MLS is committed to work with fans. It’s the only way, if you have prominent competitors both inside the country (NFL, MLB, NBA, etc.) and outside (EPL, which enjoys more interest in the United States than MLS does).
It makes sense that MLS has chosen a different approach. The league’s marketers employ predictive analytics for working with fans.
One gets the general impression that MLS is trying to extend its passion for data to ordinary supporters. Just watch analytical shows and compare them with those in Europe.
The problem of any excellent marketer is that he/she loses sight of an ordinary supporter behind continuous data analyzing. It’s quite a norm, since empathy toward members of other groups works as it should in no more than 25% of cases.
Even a geek who is crazy about fantasy sports can get fed up with data in its excessive demonstration. And there are also other groups of fans, who don’t care a hang about statistics.
Marketing doesn’t stop with accumulated data processing. Everybody is well aware of it, but nevertheless keeps sticking, in many cases, to standard solutions which help achieve a certain result. In doing so, however, we can’t measure their effectiveness.
At the same time, we see intriguing examples of marketing from international sponsors in MLS. Compare your feelings from Heineken commercial in the Champions League with that of MLS.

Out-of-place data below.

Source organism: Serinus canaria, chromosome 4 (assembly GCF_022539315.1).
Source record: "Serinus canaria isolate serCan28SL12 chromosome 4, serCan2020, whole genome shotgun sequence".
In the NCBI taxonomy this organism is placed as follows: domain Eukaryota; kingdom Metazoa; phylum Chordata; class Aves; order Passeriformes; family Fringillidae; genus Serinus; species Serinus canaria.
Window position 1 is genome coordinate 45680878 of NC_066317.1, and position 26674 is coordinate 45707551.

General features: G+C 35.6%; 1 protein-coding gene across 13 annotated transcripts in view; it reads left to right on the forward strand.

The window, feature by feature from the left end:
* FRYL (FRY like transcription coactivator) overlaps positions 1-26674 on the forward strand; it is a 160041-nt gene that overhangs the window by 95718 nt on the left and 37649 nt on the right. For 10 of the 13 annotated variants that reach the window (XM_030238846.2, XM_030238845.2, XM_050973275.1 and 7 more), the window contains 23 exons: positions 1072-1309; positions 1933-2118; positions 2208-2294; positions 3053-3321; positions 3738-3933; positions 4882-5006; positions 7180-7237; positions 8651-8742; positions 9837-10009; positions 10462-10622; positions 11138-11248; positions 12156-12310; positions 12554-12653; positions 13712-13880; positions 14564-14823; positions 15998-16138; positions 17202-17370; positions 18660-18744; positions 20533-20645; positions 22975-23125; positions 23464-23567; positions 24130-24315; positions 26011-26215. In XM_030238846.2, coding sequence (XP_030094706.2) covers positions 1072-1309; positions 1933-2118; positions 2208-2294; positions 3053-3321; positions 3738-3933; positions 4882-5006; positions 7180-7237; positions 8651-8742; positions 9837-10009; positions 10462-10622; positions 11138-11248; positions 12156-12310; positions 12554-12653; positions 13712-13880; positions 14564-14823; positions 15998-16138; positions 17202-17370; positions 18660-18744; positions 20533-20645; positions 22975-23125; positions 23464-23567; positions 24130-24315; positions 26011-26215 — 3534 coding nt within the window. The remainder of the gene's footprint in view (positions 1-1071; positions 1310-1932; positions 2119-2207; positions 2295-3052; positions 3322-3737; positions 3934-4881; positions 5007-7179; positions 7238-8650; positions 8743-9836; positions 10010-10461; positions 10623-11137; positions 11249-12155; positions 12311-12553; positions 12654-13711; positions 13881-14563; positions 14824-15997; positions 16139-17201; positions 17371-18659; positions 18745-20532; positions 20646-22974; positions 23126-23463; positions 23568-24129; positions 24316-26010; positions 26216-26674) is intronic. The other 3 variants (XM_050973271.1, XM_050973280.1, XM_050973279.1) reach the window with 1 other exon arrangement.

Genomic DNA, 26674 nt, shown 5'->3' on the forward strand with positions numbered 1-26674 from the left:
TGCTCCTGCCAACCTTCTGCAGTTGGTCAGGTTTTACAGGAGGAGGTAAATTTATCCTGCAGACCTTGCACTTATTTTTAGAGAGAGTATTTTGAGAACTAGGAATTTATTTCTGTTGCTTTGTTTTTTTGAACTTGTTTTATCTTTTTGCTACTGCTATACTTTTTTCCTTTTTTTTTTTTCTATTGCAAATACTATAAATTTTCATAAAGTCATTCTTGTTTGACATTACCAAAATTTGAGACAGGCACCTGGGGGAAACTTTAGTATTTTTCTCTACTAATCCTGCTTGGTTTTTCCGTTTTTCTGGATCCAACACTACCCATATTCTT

The issue of the US beer market is a very fascinating one and is probably known to almost all marketers, because it demonstrates quite vividly the basic principles of marketing.
Audi keeps on flirting with its target audience so skillfully that I am ready to admit that even if there is no strong marketing in Europe, it is because it came to be centred in Audi.
What about a classical music orchestra preceding an MLS game under the brand of Audi? What a marvelous experience from NBA and what a striking similarity to Audi.
These days, there emerges a vast amount of data. Its proper interpreting is the key to success.
We see that we can use Wi-Fi in the stadium to target our audience in order to approach it in the most effective way, but let’s not forget that every approach should involve much more, than just an urge to gain as much as possible.
Leon The Alien
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Images: Elti Meshau, Pexels